Service packs, feature packs and releases – how they should work

This content is 19 years old. I don't routinely update old blog posts as they are only intended to represent a view at a particular point in time. Please be warned that the information here may be out of date.

The various Microsoft product groups issue service packs, feature packs and releases. This is all very well, but they mean different things to different people and are confusing. Then, last Friday, Paul Thurrott reported in the Windows IT Pro magazine network WinInfo Daily Update that Virtual Server 2005 SP1 will now become Virtual Server 2005 release 2 (R2). This might sound like a trivial name change but what it means for legal users of Virtual Server 2005 (a basically good product, but with a few fairly significant bugs), they will need to purchase R2, rather than install a free service pack.

If Microsoft follows this path they are going the way of Apple, who issue point version upgrades to their OS X operating system and have the audacity to charge existing users for a full product (there is no upgrade available).

In my opinion:

  • Service packs should fix bugs (security or otherwise) and that critical patches should be released in advance of a rolled-up, regression tested, service pack. Ideally service packs should also have a predictable timescale (e.g. 6 months after product release then every 12 months from then on until the product reaches end of life).
  • Feature packs should offer new features for an established product. I don’t believe that there should have been any additional features included with Windows XP SP2 (e.g. the Windows Firewall) – instead SP2 should have been a set of bug fixes (alleviating some of the deployment issues associated with new technology) and additionally Microsoft should have offered a free feature pack for Windows XP which provided the extra security features. In this way, users can stay at the latest supported product release (service pack level) but choose which feature packs to add. Security features and other important updates should be free of charge. Others which enhance a product might carry a small charge.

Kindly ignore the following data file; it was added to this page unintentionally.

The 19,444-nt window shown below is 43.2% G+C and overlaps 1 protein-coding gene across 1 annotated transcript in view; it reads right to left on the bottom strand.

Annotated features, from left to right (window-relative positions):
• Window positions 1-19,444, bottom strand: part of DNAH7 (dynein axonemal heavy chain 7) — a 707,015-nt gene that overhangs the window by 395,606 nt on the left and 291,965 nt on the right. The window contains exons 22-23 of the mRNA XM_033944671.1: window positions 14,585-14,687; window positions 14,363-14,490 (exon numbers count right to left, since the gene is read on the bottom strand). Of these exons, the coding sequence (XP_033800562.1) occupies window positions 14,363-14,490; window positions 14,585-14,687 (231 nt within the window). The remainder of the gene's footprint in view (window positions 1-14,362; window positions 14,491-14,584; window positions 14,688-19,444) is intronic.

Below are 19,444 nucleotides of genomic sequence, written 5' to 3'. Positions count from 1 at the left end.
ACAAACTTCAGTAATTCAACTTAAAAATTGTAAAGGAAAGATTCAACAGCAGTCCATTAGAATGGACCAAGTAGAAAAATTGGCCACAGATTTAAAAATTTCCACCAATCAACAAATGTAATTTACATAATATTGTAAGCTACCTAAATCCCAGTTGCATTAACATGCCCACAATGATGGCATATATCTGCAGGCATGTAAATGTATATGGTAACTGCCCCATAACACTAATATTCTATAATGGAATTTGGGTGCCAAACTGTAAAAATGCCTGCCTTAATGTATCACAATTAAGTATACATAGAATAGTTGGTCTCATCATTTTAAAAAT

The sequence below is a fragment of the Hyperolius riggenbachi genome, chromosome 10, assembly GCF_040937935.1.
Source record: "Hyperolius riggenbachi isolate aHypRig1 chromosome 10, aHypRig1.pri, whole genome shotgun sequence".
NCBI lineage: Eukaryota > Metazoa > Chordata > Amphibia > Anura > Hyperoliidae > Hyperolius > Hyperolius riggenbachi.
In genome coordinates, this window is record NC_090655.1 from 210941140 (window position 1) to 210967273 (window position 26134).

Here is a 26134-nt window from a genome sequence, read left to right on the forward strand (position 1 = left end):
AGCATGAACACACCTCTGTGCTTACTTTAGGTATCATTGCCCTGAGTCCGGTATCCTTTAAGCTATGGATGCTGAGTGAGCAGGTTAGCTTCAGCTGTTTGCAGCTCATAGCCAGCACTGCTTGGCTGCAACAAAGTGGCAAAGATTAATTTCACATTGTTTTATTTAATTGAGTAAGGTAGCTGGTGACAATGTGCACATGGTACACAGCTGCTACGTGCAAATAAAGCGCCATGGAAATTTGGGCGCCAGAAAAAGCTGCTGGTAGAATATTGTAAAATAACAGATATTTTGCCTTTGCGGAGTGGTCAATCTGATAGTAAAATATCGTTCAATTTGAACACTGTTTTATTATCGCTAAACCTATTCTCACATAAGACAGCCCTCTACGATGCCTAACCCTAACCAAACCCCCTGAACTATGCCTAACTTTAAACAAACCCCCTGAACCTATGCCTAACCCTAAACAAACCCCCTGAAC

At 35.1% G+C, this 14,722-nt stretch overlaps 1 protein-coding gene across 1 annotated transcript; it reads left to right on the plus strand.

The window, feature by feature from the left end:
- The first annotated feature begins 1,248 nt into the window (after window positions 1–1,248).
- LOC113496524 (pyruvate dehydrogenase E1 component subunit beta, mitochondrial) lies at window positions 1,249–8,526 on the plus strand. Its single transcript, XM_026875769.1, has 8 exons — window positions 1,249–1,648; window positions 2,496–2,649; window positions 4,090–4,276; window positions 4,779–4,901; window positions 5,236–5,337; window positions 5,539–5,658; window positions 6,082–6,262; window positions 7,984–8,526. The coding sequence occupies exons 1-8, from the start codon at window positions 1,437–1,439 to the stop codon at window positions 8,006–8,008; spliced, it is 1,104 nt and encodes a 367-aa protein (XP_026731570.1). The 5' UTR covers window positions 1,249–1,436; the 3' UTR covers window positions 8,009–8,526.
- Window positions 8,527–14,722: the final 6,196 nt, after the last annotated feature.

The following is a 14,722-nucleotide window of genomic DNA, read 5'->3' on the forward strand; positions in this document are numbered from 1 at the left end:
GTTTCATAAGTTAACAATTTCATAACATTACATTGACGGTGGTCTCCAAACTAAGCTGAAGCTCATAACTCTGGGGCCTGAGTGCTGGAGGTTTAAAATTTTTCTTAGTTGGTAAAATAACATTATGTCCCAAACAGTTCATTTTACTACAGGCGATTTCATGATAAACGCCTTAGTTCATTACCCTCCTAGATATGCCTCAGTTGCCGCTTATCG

• Mid-life releases (e.g. Windows Server 2003 R2) are all very well as a marketing mechanism for rolling the latest service packs into a product for new users, but should not preclude existing users from gaining from the latest service pack/feature pack updates. If a product really warrants a new licence, then it should carry a new (major) version number!

Following this model, Virtual Server 2005 R2 should really be a service pack and there should be an additional feature pack for the new features which Microsoft plans to ship (of which there are precious few details at present). As for supporting Linux as a guest operating system – it either works or it doesn’t – Microsoft needs to make up it’s mind as to whether it is a supported guest or not (if they are smart they will say “yes” – that way users can have a virtual Linux guest running on a Windows host if they need the best of both worlds, with Microsoft still gaining licence revenues for the host operating system and the virtualisation software).

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